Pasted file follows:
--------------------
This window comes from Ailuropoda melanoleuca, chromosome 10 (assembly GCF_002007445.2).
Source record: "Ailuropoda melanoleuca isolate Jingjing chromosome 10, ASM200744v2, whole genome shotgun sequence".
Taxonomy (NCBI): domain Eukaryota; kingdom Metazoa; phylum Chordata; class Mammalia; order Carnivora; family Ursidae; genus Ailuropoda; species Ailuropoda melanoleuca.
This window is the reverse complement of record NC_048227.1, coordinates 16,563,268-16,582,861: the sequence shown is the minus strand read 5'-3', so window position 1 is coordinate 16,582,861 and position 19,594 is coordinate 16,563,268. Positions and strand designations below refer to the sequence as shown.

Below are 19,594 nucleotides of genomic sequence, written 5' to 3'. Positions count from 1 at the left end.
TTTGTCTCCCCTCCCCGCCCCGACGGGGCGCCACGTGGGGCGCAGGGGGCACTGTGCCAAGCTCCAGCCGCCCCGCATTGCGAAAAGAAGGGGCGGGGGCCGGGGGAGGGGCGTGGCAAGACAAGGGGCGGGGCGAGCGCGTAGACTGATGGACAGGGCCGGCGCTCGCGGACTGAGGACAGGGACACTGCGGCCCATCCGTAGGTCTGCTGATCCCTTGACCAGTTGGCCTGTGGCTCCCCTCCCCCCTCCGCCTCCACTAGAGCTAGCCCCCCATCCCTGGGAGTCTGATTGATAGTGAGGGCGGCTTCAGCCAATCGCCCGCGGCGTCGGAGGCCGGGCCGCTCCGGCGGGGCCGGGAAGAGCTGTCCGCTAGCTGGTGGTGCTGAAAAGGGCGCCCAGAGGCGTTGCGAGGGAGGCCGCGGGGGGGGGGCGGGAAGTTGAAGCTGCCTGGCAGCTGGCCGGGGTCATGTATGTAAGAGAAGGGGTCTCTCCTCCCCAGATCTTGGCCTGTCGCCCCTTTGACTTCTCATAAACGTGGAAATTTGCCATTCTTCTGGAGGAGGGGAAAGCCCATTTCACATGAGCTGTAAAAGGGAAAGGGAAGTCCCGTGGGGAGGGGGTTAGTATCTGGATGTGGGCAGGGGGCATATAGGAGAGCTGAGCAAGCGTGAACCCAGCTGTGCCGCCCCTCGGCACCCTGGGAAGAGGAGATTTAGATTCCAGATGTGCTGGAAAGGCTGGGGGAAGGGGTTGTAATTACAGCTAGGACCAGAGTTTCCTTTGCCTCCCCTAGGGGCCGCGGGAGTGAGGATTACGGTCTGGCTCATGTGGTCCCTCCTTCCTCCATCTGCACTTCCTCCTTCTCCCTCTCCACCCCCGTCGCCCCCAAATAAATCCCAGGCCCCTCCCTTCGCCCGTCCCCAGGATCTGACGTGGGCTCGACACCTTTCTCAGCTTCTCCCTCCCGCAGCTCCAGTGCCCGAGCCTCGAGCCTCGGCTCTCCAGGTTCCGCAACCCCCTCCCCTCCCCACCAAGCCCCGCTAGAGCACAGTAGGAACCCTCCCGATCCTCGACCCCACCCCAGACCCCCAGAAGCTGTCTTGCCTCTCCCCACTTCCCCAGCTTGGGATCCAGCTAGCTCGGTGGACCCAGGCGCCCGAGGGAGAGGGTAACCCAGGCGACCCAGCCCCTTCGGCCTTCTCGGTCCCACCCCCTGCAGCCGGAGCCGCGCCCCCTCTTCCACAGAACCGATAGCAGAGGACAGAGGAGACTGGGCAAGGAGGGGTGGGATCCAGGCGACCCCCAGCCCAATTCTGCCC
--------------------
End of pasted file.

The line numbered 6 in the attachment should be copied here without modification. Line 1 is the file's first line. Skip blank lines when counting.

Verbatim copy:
TTTGTCTCCCCTCCCCGCCCCGACGGGGCGCCACGTGGGGCGCAGGGGGCACTGTGCCAAGCTCCAGCCGCCCCGCATTGCGAAAAGAAGGGGCGGGGGCCGGGGGAGGGGCGTGGCAAGACAAGGGGCGGGGCGAGCGCGTAGACTGATGGACAGGGCCGGCGCTCGCGGACTGAGGACAGGGACACTGCGGCCCATCCGTAGGTCTGCTGATCCCTTGACCAGTTGGCCTGTGGCTCCCCTCCCCCCTCCGCCTCCACTAGAGCTAGCCCCCCATCCCTGGGAGTCTGATTGATAGTGAGGGCGGCTTCAGCCAATCGCCCGCGGCGTCGGAGGCCGGGCCGCTCCGGCGGGGCCGGGAAGAGCTGTCCGCTAGCTGGTGGTGCTGAAAAGGGCGCCCAGAGGCGTTGCGAGGGAGGCCGCGGGGGGGGGGCGGGAAGTTGAAGCTGCCTGGCAGCTGGCCGGGGTCATGTATGTAAGAGAAGGGGTCTCTCCTCCCCAGATCTTGGCCTGTCGCCCCTTTGACTTCTCATAAACGTGGAAATTTGCCATTCTTCTGGAGGAGGGGAAAGCCCATTTCACATGAGCTGTAAAAGGGAAAGGGAAGTCCCGTGGGGAGGGGGTTAGTATCTGGATGTGGGCAGGGGGCATATAGGAGAGCTGAGCAAGCGTGAACCCAGCTGTGCCGCCCCTCGGCACCCTGGGAAGAGGAGATTTAGATTCCAGATGTGCTGGAAAGGCTGGGGGAAGGGGTTGTAATTACAGCTAGGACCAGAGTTTCCTTTGCCTCCCCTAGGGGCCGCGGGAGTGAGGATTACGGTCTGGCTCATGTGGTCCCTCCTTCCTCCATCTGCACTTCCTCCTTCTCCCTCTCCACCCCCGTCGCCCCCAAATAAATCCCAGGCCCCTCCCTTCGCCCGTCCCCAGGATCTGACGTGGGCTCGACACCTTTCTCAGCTTCTCCCTCCCGCAGCTCCAGTGCCCGAGCCTCGAGCCTCGGCTCTCCAGGTTCCGCAACCCCCTCCCCTCCCCACCAAGCCCCGCTAGAGCACAGTAGGAACCCTCCCGATCCTCGACCCCACCCCAGACCCCCAGAAGCTGTCTTGCCTCTCCCCACTTCCCCAGCTTGGGATCCAGCTAGCTCGGTGGACCCAGGCGCCCGAGGGAGAGGGTAACCCAGGCGACCCAGCCCCTTCGGCCTTCTCGGTCCCACCCCCTGCAGCCGGAGCCGCGCCCCCTCTTCCACAGAACCGATAGCAGAGGACAGAGGAGACTGGGCAAGGAGGGGTGGGATCCAGGCGACCCCCAGCCCAATTCTGCCC